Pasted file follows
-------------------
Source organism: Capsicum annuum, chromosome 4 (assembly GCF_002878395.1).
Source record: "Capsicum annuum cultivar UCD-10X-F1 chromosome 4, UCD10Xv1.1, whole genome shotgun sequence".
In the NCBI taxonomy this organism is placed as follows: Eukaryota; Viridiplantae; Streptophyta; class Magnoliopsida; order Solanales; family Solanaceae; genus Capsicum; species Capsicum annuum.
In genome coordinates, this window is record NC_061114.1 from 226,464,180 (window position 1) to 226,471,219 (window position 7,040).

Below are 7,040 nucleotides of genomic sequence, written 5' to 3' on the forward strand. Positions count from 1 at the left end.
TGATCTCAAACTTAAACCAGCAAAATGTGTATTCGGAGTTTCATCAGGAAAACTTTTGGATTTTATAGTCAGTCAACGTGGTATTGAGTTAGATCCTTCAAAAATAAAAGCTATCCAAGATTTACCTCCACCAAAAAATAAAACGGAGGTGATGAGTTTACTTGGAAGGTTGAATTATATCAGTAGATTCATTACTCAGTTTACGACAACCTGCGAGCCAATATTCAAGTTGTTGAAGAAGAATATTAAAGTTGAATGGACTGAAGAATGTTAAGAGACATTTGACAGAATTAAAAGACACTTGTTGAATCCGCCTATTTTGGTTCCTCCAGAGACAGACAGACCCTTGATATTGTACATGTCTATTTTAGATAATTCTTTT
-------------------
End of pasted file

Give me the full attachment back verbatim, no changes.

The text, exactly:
Source organism: Capsicum annuum, chromosome 4 (assembly GCF_002878395.1).
Source record: "Capsicum annuum cultivar UCD-10X-F1 chromosome 4, UCD10Xv1.1, whole genome shotgun sequence".
In the NCBI taxonomy this organism is placed as follows: Eukaryota; Viridiplantae; Streptophyta; class Magnoliopsida; order Solanales; family Solanaceae; genus Capsicum; species Capsicum annuum.
In genome coordinates, this window is record NC_061114.1 from 226,464,180 (window position 1) to 226,471,219 (window position 7,040).

Below are 7,040 nucleotides of genomic sequence, written 5' to 3' on the forward strand. Positions count from 1 at the left end.
TGATCTCAAACTTAAACCAGCAAAATGTGTATTCGGAGTTTCATCAGGAAAACTTTTGGATTTTATAGTCAGTCAACGTGGTATTGAGTTAGATCCTTCAAAAATAAAAGCTATCCAAGATTTACCTCCACCAAAAAATAAAACGGAGGTGATGAGTTTACTTGGAAGGTTGAATTATATCAGTAGATTCATTACTCAGTTTACGACAACCTGCGAGCCAATATTCAAGTTGTTGAAGAAGAATATTAAAGTTGAATGGACTGAAGAATGTTAAGAGACATTTGACAGAATTAAAAGACACTTGTTGAATCCGCCTATTTTGGTTCCTCCAGAGACAGACAGACCCTTGATATTGTACATGTCTATTTTAGATAATTCTTTT